GOVERNMENT has taken delivery of a Boeing 777 aircraft from Malaysia — part of an envisaged fleet of 10 aeroplanes to be managed under a new company tasked to boost the local aviation sector. The 300-seater plane, which arrived at Robert Gabriel Mugabe International Airport on Wednesday, is wholly owned by Government’s special purpose vehicle, Zimbabwe Aviation Leasing Company, which, in turn, is leasing the aircraft to Zimbabwe Airways.
Zimbabwe Airways is also owned by Government and was formed to give Air Zimbabwe — choking under a $300 million debt — time to come back to its feet and recover from its debts. The second Boeing has already been paid for in Malaysia and is expected in the country soon. In essence, Government, through Zimbabwe Airways, plans to acquire three additional Boeing 777 aeroplanes to service regional and international routes, including six small planes that will be used as feeder aircraft for long-haul flights.
Government has already paid $41 million out of the $70 million that is needed for the four Boeing 777 planes. It is believed that to date, local authorities have managed to arrange funding for two Boeing 777 planes and one Embraer. The Boeing 777 is a family of long-range wide-body twin engine jet airliners developed and manufactured by Boeing Commercial. It is the world’s largest twinjet and has a typical seating capacity of 314 to 396 passengers, with a range of 9,704 to 15,844 km. Commonly referred to as the “Triple Seven”, its distinguishing features include the largest-diameter turbofan engines of any aircraft, long raked wings, six wheels on each main landing gear, fully circular fuselage cross-section, and a blade-shaped tail cone.
Developed in consultation with eight major airlines, the 777 was designed to replace older wide-body airliners and bridge the capacity difference between Boeing’s 767 and 747. As Boeing’s first fly-by-wire airliner, it has computer-mediated controls. It was also the first commercial aircraft to be designed entirely with computer-aided design.
Technically, Zimbabwe has clinched a good deal by getting four Boeing 777-200ERs for a total of $70 million because according to a price list from Boeing, the same aircraft would cost $261.5 million. Of course the planes that Zimbabwe is getting are not brand new but in excellent condition with a lifespan of 15-20 years. These will service the long haul routes such as London and China with the smaller Embraer plying the local and regional destinations.
Government must be applauded for the manner in which it dealt with the acquisition of the new aircraft and ensuring that they operate under a new company (it wholly owns) so that they are not unencumbered by the inefficiencies, debts, liabilities and risk associated with Air Zimbabwe. The national airline’s problems are well documented and it is not a secret that it has been progressively run down by poor management resulting in its fleet dwindling to about two functioning long haul planes (Boeing 737-200ER, Boeing 767-200ER), an Airbus A320-200 for regional routes and a smaller MA60 for domestic routes.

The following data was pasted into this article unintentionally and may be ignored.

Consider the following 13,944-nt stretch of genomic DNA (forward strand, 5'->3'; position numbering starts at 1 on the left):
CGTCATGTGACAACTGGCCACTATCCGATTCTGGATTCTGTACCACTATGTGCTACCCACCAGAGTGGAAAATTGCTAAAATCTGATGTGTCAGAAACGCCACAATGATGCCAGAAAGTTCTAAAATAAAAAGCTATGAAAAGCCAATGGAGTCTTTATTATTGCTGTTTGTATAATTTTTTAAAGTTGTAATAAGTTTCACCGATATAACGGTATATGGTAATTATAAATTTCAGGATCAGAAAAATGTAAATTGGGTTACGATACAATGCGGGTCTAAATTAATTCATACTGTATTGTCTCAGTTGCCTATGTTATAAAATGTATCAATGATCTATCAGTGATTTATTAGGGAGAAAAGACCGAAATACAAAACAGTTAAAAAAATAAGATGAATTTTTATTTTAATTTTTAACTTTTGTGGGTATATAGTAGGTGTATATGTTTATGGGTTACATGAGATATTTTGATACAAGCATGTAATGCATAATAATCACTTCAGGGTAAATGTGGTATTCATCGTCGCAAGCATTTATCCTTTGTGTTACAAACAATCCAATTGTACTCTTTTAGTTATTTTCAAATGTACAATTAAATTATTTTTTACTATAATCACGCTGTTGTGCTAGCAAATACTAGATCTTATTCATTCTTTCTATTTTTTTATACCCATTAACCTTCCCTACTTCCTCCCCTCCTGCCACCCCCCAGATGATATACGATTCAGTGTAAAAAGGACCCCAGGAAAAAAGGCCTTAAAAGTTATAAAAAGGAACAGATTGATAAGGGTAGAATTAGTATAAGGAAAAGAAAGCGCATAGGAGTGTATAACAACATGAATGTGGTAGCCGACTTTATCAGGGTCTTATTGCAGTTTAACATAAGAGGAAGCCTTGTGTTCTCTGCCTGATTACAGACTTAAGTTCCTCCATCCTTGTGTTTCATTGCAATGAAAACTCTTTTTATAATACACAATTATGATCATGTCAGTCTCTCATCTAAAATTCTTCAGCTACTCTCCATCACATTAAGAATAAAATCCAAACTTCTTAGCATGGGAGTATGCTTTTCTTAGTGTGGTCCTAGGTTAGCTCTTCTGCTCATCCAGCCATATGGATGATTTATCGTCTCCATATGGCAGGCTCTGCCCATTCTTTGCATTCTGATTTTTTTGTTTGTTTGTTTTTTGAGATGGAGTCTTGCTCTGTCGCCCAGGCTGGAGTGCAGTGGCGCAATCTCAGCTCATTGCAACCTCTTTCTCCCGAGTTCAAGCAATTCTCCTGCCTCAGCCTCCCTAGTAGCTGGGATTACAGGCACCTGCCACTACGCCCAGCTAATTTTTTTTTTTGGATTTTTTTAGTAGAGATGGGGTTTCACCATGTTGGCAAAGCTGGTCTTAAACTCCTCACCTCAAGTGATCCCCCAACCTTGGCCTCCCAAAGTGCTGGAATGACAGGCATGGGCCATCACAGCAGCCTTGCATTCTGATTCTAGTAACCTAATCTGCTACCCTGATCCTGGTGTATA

These planes often break down due to lack of spares resulting in delays and cancellations. Air Zimbabwe planes have often been barred from landing in certain countries due to their condition and its debts. Some have been impounded in foreign lands — a source of embarrassment for the nation. The decision to acquire the latest planes and lease them to a new company with no connection to Air Zimbabwe is therefore a masterstroke and will ensure that it starts on a clean slate without the baggage weighing down the national carrier.
Zimbabwe Airways as an entity will boost tourist arrivals as it will ply international routes not serviced by Air Zimbabwe such as the once lucrative London one which connects with the rest of Europe. China is the world’s second biggest economy and Zimbabwe’s all- weather friend and a direct flight to Beijing or Guangzhou will boost trade and tourist arrivals.
We also welcome Government’s clarification on the ownership of Zimbabwe Airways that it is a Government entity with no links to the former First Family. Speaking after the delivery of the first plane at Robert Gabriel Mugabe International Airport, Finance and Economic Development Minister Patrick Chinamasa said the new aeroplanes, contrary to speculation, belonged to Government.
“I wish to categorically state that the aeroplane that is outside there is the property and asset of the Government of Zimbabwe,” he said. “I know speculation has been rife that the aircraft belonged to the former First Family.
“That is wrong and I am here to set the record straight. (Mr) Simba Chikore (former president Mugabe’s son-in-law) has no interests in the business, directly or indirectly.”
Mr Chinamasa said Mr Chikore, who was one of the pilots who flew the plane from Malaysia, was initially roped in to offer technical support and assist in negotiating the deal.
“(Mr) Simba Chikore has no shareholding in this plane,” he said. “We only recruited him to assist us with technical support during the negotiations since he has vast experience in the aircraft industry.”